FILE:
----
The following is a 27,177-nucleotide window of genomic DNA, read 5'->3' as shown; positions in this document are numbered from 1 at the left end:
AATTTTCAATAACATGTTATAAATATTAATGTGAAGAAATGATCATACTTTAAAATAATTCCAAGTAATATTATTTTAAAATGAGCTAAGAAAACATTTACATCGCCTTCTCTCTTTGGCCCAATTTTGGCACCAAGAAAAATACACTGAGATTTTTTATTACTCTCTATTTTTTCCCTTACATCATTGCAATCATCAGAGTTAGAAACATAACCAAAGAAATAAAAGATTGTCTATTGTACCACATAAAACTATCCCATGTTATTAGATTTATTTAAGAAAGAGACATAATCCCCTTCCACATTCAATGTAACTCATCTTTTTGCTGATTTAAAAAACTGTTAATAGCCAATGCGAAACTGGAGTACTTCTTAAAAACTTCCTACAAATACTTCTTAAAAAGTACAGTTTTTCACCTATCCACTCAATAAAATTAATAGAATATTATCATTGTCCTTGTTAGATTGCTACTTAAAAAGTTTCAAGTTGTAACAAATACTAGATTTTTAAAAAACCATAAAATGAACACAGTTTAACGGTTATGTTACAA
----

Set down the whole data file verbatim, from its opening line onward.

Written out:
The following is a 27,177-nucleotide window of genomic DNA, read 5'->3' as shown; positions in this document are numbered from 1 at the left end:
AATTTTCAATAACATGTTATAAATATTAATGTGAAGAAATGATCATACTTTAAAATAATTCCAAGTAATATTATTTTAAAATGAGCTAAGAAAACATTTACATCGCCTTCTCTCTTTGGCCCAATTTTGGCACCAAGAAAAATACACTGAGATTTTTTATTACTCTCTATTTTTTCCCTTACATCATTGCAATCATCAGAGTTAGAAACATAACCAAAGAAATAAAAGATTGTCTATTGTACCACATAAAACTATCCCATGTTATTAGATTTATTTAAGAAAGAGACATAATCCCCTTCCACATTCAATGTAACTCATCTTTTTGCTGATTTAAAAAACTGTTAATAGCCAATGCGAAACTGGAGTACTTCTTAAAAACTTCCTACAAATACTTCTTAAAAAGTACAGTTTTTCACCTATCCACTCAATAAAATTAATAGAATATTATCATTGTCCTTGTTAGATTGCTACTTAAAAAGTTTCAAGTTGTAACAAATACTAGATTTTTAAAAAACCATAAAATGAACACAGTTTAACGGTTATGTTACAA